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Folk Music of India - by Chaitanya Kunte

What is folk music?

Many musicologists and thinkers have defined folk music in various ways, such as -

  • Dr. Ashok D. Ranade - The music of people, by people and for people is folk music.
  • Dr. Sarojini Babar - The music of common people, peasants, farmers, village occupational, folks, masses adorned with beautifully simple melodies and rhythms, interesting poetry depicting the nature and human mind.
  • Dr. Satyendra - The songs expressing the mindscape of masses are folk music.
  • Dr. Kunjbihari Das - Folk music is the music away from the classes and elite etiquettes, the songs depicting the luster of rustic beauty.
  • Ravindranath Tagore - The music created by masses in excitable way shaping the melodies in expressive language.

Main features of primitive music -

Dr Ashok D. Ranade in his book on ethnomusicology describes the features of primitive and folk music as following -

  • In the primary phase, music was essentially diatonic or triton. Most of the primitive songs use three-four notes of female and male voice which are, in a way, consonances in first-forth or first-fifth note (Shadja-Madhyam or Shadja-Pancham Samwaad, together forming an octave later in folk music.
  • Rhythm plays a role of abiding agent. Rhythms add the liveliness in songs and also encourage one to repeat or hum it for long time. Folk rhythms have a natural meter, e.g. Kehrawa (4 beats), Dadra (6 beats), Jalad Deepchandi/ Chachar (7 beats), etc.
  • It involved combination of singing, dancing and playing instruments.
  • Folk music responds to three cycles in nature - cycle of life and death, cycle of day and night, cycle of seasons.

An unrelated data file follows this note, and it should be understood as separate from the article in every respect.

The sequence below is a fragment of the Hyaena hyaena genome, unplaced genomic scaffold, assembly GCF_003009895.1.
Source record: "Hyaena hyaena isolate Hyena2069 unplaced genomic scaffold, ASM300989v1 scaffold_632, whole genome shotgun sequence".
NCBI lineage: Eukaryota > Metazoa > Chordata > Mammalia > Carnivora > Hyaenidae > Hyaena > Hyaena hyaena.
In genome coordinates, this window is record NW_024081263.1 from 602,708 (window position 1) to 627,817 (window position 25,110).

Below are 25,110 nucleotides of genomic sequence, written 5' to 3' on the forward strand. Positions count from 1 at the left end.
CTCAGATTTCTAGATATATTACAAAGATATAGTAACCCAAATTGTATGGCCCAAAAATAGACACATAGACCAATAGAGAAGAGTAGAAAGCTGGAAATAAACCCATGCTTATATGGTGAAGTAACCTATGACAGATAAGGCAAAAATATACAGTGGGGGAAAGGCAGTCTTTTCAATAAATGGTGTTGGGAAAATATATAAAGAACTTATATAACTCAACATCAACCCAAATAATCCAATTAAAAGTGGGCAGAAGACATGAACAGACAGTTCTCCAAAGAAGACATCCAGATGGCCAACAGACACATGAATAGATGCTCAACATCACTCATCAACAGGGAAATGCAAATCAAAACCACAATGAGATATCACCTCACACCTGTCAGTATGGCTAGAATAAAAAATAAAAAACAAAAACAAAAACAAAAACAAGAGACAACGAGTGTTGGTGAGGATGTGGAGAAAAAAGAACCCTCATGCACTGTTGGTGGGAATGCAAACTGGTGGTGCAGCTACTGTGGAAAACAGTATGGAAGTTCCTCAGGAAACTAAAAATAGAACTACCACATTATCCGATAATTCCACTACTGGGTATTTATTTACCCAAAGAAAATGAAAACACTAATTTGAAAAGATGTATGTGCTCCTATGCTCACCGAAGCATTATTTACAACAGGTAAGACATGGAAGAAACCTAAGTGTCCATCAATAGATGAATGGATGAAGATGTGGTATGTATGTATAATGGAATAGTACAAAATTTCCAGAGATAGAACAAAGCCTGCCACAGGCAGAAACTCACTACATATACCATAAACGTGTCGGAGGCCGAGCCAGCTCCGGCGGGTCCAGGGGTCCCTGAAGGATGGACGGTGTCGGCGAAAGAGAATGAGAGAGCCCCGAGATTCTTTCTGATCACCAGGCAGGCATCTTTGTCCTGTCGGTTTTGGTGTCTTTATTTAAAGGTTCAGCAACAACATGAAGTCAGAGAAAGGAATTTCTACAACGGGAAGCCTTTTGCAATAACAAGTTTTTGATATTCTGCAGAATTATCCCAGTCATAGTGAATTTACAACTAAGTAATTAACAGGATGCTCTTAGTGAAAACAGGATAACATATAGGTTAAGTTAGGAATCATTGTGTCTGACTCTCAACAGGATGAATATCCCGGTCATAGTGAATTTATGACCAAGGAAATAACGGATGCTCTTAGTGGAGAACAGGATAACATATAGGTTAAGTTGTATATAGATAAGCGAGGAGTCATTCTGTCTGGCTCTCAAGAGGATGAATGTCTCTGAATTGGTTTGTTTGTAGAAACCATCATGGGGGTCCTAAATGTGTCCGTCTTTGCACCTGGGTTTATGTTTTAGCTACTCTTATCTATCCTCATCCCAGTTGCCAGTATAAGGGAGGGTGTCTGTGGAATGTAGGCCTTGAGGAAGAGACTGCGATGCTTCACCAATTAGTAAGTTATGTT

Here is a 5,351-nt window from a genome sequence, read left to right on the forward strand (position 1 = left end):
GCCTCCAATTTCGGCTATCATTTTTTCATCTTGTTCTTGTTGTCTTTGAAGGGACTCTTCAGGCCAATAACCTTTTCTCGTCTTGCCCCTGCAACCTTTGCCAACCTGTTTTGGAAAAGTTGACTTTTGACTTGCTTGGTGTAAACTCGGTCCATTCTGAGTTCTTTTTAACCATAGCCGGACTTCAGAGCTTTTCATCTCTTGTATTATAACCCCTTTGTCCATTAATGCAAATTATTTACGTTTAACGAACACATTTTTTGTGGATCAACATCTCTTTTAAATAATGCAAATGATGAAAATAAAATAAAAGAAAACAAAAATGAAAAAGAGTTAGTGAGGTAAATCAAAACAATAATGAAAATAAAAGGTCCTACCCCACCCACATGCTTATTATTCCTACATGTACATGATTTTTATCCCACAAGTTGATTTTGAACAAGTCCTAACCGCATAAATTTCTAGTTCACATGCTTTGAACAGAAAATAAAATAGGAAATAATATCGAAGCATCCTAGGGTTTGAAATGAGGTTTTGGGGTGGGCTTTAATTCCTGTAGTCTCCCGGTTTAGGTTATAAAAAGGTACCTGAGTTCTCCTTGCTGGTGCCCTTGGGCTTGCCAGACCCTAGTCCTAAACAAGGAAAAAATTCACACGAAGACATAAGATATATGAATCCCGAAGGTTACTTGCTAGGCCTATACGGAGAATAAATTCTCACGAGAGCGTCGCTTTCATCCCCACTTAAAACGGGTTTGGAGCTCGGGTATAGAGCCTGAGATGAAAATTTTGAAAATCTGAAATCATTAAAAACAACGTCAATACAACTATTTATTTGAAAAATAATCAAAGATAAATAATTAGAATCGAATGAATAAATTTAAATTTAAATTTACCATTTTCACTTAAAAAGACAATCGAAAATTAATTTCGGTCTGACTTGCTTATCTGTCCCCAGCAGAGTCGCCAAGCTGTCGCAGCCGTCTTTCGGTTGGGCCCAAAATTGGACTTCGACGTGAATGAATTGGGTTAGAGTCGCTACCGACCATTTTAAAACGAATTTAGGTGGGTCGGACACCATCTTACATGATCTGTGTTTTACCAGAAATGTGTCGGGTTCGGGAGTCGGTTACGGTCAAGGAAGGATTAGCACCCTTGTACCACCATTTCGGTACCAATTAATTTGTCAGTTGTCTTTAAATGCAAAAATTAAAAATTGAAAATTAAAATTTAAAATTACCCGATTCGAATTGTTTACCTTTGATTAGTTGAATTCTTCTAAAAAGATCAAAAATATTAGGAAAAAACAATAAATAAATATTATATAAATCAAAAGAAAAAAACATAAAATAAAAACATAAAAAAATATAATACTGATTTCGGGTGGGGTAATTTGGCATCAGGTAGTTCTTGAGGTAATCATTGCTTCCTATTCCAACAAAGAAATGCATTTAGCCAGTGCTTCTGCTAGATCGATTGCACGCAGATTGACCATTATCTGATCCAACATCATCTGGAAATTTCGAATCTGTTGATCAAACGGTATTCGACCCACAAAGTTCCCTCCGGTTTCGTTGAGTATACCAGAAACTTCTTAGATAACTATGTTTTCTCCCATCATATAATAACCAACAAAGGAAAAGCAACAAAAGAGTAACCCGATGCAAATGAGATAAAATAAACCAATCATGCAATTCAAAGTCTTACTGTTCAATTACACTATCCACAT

• It is music for everyone, everything and every occasion! General participation is encouraged to such an extent in the process of making music that there is a near absence of audience as a separate entity.
  • Sense of 'touch' is also important, e.g. holding of hands, foot-stamping, body-thumping involved in music making.

From primitive music as human beings experience the cultural growth, music changes its nature and it gets more codified and complex to the extent of 'folk music'.

  • Oral tradition - Folk music has an unbroken tradition of centuries. Carrying the tradition forward by oral tradition, not in a documented or codified form is the important aspect of folk music. Documentation of literature of folk songs, music notation and audio documentation is a recent phenomenon. It is carried forward from generation to generation in simple ways of imitation of previous generation 'not with a formal education method' but by the traditional method of oral or practical education.
  • The creators of folk music, that are the poets, composers and performers remain anonymous as it is basically a social group activity in which community is important than individual. In due course of presentation of the folk music, the performers change the original tunes, poetry according to their wish or necessity. So, one can find many versions of the same song present in the same area or time.
  • Folk music comes with clearly formatted melodic songs. The melodic structures in folk music form a prototype of Art Music such as Raag Sangeet in India. Many of the Raags are traced to be originated from folk tunes.
  • Folk music has multiple impulses for creation of the music - it might be personal or social urge as well as artistic urge.
  • In folk music, instruments are pressed into service mostly to accompany singers/dancers. Even in solo playing, instruments in folk music try to emulate music designed for voices.
  • Folk music emerges and circulates and lives as expression of culture specific to a community, geographical locality, and social convention. Rather than being a personal expression as in primitive music; it is not a social or collective expression even though sung by a person in solo state.